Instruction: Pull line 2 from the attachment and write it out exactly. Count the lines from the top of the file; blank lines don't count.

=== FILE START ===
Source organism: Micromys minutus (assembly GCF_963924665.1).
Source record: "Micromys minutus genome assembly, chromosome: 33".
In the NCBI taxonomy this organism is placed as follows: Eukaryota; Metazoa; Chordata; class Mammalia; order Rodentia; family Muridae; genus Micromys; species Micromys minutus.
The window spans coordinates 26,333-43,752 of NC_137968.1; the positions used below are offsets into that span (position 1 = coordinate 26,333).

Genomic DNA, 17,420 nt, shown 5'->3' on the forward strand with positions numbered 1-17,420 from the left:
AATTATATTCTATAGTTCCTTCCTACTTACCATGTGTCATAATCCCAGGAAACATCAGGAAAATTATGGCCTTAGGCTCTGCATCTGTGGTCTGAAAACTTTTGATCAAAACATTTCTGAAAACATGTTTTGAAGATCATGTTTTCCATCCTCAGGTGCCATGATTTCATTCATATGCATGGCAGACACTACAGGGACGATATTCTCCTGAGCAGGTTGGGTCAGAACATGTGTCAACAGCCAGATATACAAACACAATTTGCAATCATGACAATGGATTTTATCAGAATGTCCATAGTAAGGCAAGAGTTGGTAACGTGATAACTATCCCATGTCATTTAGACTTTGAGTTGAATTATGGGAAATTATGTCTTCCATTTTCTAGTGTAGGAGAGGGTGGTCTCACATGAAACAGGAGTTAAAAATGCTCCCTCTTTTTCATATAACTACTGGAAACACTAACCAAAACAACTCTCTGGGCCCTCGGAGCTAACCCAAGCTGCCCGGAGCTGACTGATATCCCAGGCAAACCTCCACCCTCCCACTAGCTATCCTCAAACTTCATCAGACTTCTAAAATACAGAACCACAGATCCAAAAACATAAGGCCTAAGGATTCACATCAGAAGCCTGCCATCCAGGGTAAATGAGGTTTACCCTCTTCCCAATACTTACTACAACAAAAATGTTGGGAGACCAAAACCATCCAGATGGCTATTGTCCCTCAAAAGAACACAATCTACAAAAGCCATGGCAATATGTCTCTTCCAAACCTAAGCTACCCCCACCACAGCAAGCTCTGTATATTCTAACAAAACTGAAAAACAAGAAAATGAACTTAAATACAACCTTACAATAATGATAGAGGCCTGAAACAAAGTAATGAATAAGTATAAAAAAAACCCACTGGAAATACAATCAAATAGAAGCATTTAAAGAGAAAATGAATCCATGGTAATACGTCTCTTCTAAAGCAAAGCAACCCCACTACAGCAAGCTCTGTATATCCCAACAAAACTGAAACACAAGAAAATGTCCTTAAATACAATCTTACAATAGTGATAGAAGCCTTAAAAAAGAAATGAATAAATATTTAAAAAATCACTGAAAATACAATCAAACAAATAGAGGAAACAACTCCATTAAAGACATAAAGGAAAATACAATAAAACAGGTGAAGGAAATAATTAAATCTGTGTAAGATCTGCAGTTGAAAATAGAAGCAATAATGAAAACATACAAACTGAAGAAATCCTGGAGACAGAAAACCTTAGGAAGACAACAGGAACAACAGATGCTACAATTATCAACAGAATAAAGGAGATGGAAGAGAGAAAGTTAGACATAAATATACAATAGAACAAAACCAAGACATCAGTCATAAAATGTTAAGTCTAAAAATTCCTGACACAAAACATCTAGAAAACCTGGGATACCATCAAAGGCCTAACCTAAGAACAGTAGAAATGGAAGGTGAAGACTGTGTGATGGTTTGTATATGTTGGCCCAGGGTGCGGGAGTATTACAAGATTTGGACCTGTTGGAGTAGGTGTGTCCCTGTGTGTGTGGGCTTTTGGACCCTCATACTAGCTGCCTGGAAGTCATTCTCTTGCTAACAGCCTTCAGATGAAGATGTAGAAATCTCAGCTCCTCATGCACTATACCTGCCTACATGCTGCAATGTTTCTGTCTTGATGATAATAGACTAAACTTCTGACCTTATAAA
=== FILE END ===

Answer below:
Source record: "Micromys minutus genome assembly, chromosome: 33".